The pensions industry needs to focus less on directing retrospective "blame" and more on delivering positive change, it has been said.
Speaking at the Pensions and Lifetime Savings Association’s Investment Conference, Thursday 8 March, Whitbread Group director of pensions, Lesley Williams, said that retrospective action from the TPR has the habit of creating “bad publicity”, rather than focusing on change.
The comments were made at talk on building a more robust defined benefit sector, in which the Department for Work and Pensions deputy director of private pensions policy, Ronan O’Connor discussed the upcoming DB white paper and the effect it may have on the regulator.
Williams said: “What worries me is that headline cases like that [Carillion], lead to beating up the people that were involved in those cases and bad publicity about the pensions system, trying to blame people, rather than focusing on what we can do to change the system that we have today, to make it better for the future.
“Dumping responsibility for this on the trustees isn’t the answer and I think that’s what happens in these cases.”
In addition, Williams said that she thinks trustees have “very little in their arsenal” at the moment in order to fix there issues, and that more powers need to be given to them.
O’Connor argued that the TPR has already started to make some fundamental changes in the way it works, which will have a “positive effect” for members.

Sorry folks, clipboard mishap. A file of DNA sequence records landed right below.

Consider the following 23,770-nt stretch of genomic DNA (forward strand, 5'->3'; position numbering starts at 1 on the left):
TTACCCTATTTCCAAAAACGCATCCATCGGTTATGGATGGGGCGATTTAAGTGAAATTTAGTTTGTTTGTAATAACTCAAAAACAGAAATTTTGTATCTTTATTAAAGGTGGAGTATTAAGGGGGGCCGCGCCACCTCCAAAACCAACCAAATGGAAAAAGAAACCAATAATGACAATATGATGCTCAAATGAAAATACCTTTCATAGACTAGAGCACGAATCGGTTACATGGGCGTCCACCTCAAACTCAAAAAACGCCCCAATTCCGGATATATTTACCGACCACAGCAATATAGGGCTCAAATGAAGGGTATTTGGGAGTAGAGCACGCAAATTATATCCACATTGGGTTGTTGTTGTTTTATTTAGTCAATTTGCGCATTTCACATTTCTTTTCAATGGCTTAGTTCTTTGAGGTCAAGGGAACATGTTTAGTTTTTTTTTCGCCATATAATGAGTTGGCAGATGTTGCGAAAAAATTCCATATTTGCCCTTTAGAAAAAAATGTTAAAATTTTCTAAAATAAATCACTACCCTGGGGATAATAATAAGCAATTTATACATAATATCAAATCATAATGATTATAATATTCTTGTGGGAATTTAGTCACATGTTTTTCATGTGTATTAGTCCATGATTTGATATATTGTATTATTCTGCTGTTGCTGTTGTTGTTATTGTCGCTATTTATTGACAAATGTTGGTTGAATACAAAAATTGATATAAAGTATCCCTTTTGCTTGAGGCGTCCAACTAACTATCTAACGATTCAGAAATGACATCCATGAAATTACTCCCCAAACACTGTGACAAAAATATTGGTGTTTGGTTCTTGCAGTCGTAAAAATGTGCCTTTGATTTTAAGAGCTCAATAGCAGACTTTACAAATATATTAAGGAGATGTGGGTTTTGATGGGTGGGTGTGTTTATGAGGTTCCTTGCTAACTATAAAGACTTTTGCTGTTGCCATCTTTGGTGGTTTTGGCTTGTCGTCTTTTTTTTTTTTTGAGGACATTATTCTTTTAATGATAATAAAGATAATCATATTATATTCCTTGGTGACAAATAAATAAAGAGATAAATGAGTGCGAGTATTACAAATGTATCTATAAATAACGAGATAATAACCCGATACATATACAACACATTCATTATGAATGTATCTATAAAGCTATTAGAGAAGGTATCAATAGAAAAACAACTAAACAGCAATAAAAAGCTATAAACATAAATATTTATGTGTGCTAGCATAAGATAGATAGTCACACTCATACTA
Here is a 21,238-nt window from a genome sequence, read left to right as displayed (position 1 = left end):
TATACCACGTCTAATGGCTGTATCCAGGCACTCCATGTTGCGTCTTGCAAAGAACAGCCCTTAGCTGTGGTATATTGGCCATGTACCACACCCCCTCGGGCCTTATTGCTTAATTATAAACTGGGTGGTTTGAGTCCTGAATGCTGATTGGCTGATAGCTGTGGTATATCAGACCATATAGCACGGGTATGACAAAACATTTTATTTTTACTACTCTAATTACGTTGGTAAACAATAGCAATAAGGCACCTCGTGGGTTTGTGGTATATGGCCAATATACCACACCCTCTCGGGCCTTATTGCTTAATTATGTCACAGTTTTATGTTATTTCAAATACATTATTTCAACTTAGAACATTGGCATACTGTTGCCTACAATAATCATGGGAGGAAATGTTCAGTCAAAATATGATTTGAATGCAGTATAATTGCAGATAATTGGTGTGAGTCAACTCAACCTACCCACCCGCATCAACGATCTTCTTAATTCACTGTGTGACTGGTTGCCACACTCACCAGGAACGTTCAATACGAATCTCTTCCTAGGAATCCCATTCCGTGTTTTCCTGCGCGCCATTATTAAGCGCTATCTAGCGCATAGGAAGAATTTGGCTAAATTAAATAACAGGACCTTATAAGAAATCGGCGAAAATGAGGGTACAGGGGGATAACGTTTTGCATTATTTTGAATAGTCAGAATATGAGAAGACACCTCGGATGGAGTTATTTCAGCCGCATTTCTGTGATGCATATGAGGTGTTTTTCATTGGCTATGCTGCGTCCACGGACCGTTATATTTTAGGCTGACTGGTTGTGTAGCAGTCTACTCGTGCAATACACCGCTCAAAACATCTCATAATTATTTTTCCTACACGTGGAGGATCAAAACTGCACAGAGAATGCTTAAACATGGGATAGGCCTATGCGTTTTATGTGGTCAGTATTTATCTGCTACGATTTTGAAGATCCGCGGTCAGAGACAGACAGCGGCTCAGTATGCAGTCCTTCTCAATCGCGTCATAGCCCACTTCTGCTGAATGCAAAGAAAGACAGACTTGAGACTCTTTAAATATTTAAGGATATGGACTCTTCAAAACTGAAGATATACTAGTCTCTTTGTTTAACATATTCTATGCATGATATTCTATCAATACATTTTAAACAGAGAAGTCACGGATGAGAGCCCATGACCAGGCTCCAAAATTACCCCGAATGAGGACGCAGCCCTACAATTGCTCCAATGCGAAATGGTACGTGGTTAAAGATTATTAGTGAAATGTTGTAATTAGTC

“The question for the white paper is, is that enough? Does it need more in its statutory armoury? And, what do we need to do?,” he said.
“It has been seen as reactive rather than proactive, and a lot of the powers the government has given to the regulator do come into force after something has gone wrong … what sort of things can we give the regulator to make sure they are taking into account the likely consequence of those decisions?”
In addition, O’Connor laid out potential plans on holding scheme sponsors to account, by making them deliver triennial statements laying out their objectives, in what he labelled “unambiguous standards”.
Also commenting on the session, PLSA chair Richard Butcher said that some of the regulator’s retrospective punishments have been “overly harsh” and that it could start to “demonise trustees”.
Butcher said: We’ve seen recently, with the Carillion case and other cases, an element of retrospective judgement being applied to trustees and I’m all for a faster, clearer regulator … but we are approaching, at the moment, an amount of retrospective judgement that is perhaps overly harsh.
“I wonder whether you think we have got the balance right … we shouldn’t necessarily punish people who have the wrong judgement, because the risk is that it will just demonise trustees and then who wants to be a trustee?”
In response, O’Connor said that it is an “incredibly difficult” thing for the regulator to pull off but that the government’s DB white paper might give the regulator the power to deal with it in the future.
“This is not about when you make a decision that doesn’t turn out the way you thought it would…It’s not a behaviour that’s prevalent among pension schemes, you see a couple of extreme examples and the regulator should be very clear that the regulator is going to be able to deal more easily with that sort of behaviour.”
“We are worried too much about demising people but we do shy away a little bit from objectively sitting down and saying, ‘did we do something wrong?’, so we struggle to learn.”
The DB white paper is to be published in the spring.